“We should design the labor-market regulations around a more flexible model,” Jacob Hacker told me. He favors some form of worker participation, and, like Mulcahy, advocates creating a single category of employment. “I think if you work for someone else, you’re an employee,” he said. “Employees get certain protections. Benefits must be separate from work.”

In a much cited article in Democracy, from 2015, Nick Hanauer, a venture capitalist, and David Rolf, a union president, proposed that workplace benefits be prorated (someone who works a twenty-hour week gets half of the full-time benefits) and portable (insurance or unused vacation days would carry from one job to the next, because employers would pay into a worker’s lifelong benefits account). Other people regard the gig economy as a case for universal basic income: a plan to give every citizen a modest flat annuity from the government, as a replacement for all current welfare and unemployment programs. Alternatively, there’s the proposal made by the economists Seth D. Harris and Alan B. Krueger: the creation of an “independent worker” status that awards some of the structural benefits of W-2 employment (including collective bargaining, discrimination protection, tax withholding, insurance pools) but not others (overtime and the minimum wage).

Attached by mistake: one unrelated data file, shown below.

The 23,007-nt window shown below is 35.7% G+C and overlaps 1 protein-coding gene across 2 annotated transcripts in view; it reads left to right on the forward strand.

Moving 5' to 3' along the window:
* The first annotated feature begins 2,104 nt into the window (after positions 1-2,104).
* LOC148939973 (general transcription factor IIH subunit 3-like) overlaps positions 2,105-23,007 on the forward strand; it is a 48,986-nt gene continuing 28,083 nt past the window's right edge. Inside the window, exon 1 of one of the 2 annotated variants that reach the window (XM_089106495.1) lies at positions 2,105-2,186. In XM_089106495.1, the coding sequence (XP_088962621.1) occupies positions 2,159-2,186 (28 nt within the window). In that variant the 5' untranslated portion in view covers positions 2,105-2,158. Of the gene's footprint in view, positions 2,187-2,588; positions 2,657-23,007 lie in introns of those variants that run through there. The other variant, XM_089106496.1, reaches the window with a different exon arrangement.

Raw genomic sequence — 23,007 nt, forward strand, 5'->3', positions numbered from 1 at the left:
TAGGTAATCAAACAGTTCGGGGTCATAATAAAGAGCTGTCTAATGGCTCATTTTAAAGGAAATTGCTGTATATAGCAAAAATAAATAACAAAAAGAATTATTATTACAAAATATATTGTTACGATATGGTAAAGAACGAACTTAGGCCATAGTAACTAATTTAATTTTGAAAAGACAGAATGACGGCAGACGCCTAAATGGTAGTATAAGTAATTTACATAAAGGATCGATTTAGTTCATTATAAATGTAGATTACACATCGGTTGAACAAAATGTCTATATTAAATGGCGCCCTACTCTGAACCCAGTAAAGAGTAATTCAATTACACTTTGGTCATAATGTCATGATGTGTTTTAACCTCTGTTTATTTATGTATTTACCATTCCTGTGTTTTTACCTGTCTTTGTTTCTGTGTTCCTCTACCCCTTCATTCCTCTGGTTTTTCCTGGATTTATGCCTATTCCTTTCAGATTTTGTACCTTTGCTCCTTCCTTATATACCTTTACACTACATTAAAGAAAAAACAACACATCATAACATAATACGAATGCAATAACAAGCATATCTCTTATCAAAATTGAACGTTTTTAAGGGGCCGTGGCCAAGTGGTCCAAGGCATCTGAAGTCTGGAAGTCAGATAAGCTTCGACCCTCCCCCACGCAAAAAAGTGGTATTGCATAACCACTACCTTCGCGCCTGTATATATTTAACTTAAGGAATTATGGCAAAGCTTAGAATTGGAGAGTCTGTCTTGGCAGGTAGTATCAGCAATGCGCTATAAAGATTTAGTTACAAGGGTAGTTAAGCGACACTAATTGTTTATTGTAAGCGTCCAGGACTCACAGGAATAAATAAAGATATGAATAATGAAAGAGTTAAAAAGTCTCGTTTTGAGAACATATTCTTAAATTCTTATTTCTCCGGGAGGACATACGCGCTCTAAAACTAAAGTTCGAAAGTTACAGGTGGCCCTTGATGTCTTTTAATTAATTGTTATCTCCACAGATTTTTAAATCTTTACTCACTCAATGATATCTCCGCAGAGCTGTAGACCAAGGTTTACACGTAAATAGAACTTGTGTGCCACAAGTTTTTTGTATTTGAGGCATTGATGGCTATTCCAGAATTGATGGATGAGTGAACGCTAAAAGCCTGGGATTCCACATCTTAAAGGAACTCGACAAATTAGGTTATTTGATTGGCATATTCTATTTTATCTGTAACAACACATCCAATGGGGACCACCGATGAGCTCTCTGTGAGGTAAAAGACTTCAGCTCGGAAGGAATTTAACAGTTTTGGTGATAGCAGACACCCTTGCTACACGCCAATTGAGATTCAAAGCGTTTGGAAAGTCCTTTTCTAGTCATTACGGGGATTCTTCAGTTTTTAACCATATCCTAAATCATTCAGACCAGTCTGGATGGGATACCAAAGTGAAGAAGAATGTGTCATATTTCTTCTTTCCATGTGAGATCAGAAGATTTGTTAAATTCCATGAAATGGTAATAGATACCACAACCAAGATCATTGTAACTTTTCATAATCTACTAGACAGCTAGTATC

I put these possibilities to Tom Perez. He told me that he didn’t like the idea of eliminating work categories, or of adding a new one, as Harris and Krueger suggest: you’d lose many of the hard-won benefits included with W-2 employment, he said, either in the compromise to a single category or because current W-2 companies would find ways to slide into the new classification. He wanted to move slowly, to take time. “The heart and soul of the twentieth-century social compact that emerged after the Great Depression was forty years in the making,” he said. “How do we build the twenty-first-century social compact?”